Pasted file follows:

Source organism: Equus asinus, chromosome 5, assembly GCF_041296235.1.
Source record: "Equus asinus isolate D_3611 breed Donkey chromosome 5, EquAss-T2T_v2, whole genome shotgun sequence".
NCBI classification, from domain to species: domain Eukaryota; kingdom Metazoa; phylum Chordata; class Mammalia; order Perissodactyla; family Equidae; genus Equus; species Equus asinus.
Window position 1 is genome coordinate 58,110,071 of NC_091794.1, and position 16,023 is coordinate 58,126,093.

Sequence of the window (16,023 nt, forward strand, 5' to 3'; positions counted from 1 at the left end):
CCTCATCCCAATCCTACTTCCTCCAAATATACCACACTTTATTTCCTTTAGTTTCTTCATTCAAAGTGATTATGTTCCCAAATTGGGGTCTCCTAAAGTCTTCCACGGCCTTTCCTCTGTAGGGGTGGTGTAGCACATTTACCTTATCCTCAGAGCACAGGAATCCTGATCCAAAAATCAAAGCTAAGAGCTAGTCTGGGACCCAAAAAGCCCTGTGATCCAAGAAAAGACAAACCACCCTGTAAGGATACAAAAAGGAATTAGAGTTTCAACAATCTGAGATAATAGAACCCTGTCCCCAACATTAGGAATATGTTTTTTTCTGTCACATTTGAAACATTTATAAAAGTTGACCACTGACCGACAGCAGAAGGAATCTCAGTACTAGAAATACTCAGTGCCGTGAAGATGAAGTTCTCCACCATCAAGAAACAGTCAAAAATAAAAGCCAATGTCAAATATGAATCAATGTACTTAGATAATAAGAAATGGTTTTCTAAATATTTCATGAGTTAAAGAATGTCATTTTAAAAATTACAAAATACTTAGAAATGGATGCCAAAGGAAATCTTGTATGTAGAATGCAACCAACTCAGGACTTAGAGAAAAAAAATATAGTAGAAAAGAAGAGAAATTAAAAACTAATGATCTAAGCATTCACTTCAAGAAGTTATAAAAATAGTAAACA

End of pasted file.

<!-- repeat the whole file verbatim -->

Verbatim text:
Source organism: Equus asinus, chromosome 5, assembly GCF_041296235.1.
Source record: "Equus asinus isolate D_3611 breed Donkey chromosome 5, EquAss-T2T_v2, whole genome shotgun sequence".
NCBI classification, from domain to species: domain Eukaryota; kingdom Metazoa; phylum Chordata; class Mammalia; order Perissodactyla; family Equidae; genus Equus; species Equus asinus.
Window position 1 is genome coordinate 58,110,071 of NC_091794.1, and position 16,023 is coordinate 58,126,093.

Sequence of the window (16,023 nt, forward strand, 5' to 3'; positions counted from 1 at the left end):
CCTCATCCCAATCCTACTTCCTCCAAATATACCACACTTTATTTCCTTTAGTTTCTTCATTCAAAGTGATTATGTTCCCAAATTGGGGTCTCCTAAAGTCTTCCACGGCCTTTCCTCTGTAGGGGTGGTGTAGCACATTTACCTTATCCTCAGAGCACAGGAATCCTGATCCAAAAATCAAAGCTAAGAGCTAGTCTGGGACCCAAAAAGCCCTGTGATCCAAGAAAAGACAAACCACCCTGTAAGGATACAAAAAGGAATTAGAGTTTCAACAATCTGAGATAATAGAACCCTGTCCCCAACATTAGGAATATGTTTTTTTCTGTCACATTTGAAACATTTATAAAAGTTGACCACTGACCGACAGCAGAAGGAATCTCAGTACTAGAAATACTCAGTGCCGTGAAGATGAAGTTCTCCACCATCAAGAAACAGTCAAAAATAAAAGCCAATGTCAAATATGAATCAATGTACTTAGATAATAAGAAATGGTTTTCTAAATATTTCATGAGTTAAAGAATGTCATTTTAAAAATTACAAAATACTTAGAAATGGATGCCAAAGGAAATCTTGTATGTAGAATGCAACCAACTCAGGACTTAGAGAAAAAAAATATAGTAGAAAAGAAGAGAAATTAAAAACTAATGATCTAAGCATTCACTTCAAGAAGTTATAAAAATAGTAAACA